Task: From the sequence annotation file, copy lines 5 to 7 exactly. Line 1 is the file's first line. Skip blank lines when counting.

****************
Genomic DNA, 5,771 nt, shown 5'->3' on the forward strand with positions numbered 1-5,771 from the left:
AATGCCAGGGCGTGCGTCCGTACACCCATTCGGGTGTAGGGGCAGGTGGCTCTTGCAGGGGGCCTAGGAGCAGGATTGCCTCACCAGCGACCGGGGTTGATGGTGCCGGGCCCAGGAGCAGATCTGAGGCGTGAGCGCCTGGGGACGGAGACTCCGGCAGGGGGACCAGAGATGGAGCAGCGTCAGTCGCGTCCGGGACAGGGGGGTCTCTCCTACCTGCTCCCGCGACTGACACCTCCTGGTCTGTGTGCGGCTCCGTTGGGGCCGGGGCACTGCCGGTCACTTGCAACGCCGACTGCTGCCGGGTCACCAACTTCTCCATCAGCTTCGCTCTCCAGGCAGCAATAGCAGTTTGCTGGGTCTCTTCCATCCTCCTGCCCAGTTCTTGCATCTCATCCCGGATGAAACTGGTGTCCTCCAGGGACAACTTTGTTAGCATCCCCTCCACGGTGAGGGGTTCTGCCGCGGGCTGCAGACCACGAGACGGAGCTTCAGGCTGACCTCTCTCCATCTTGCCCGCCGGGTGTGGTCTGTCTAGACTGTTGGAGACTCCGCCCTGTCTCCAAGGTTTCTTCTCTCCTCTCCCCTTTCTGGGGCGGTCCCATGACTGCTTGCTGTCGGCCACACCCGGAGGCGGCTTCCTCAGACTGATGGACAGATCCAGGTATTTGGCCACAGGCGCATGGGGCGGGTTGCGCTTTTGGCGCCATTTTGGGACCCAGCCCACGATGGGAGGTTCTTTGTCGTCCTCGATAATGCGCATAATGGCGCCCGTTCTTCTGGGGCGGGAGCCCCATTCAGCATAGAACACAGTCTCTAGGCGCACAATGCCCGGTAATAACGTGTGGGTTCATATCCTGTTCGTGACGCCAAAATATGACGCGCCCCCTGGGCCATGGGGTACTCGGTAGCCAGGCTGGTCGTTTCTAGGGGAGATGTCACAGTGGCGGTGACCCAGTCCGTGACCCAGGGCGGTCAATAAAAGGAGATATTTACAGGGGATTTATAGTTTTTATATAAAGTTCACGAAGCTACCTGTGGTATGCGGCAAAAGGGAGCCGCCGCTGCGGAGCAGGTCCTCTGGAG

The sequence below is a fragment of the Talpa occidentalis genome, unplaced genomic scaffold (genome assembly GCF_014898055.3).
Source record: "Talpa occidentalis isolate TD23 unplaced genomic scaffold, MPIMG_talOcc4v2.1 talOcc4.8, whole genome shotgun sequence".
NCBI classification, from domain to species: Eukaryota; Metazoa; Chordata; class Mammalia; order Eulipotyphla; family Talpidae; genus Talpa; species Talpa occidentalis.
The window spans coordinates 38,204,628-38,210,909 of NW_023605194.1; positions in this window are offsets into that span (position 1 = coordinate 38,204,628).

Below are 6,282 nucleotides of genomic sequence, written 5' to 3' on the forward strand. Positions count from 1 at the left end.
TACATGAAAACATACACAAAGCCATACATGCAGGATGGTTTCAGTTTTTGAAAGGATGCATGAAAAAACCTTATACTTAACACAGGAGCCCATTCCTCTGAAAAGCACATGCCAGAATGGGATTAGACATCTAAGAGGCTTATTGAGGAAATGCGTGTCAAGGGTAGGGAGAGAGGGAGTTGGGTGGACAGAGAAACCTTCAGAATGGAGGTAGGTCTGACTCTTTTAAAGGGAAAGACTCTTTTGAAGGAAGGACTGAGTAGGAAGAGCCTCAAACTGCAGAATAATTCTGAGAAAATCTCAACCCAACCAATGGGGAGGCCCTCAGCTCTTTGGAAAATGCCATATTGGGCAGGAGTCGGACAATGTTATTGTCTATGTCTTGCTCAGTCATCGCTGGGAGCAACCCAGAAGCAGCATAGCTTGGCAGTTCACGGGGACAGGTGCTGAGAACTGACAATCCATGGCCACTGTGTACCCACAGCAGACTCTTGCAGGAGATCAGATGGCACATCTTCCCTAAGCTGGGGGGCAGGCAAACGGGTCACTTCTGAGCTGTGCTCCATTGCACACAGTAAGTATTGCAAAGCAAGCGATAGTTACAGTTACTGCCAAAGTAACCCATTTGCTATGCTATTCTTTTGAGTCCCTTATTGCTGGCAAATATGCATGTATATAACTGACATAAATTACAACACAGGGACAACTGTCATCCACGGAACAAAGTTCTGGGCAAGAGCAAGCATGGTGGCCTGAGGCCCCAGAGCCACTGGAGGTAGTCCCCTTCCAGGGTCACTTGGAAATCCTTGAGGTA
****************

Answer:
NCBI classification, from domain to species: Eukaryota; Metazoa; Chordata; class Mammalia; order Eulipotyphla; family Talpidae; genus Talpa; species Talpa occidentalis.
The window spans coordinates 38,204,628-38,210,909 of NW_023605194.1; positions in this window are offsets into that span (position 1 = coordinate 38,204,628).

Below are 6,282 nucleotides of genomic sequence, written 5' to 3' on the forward strand. Positions count from 1 at the left end.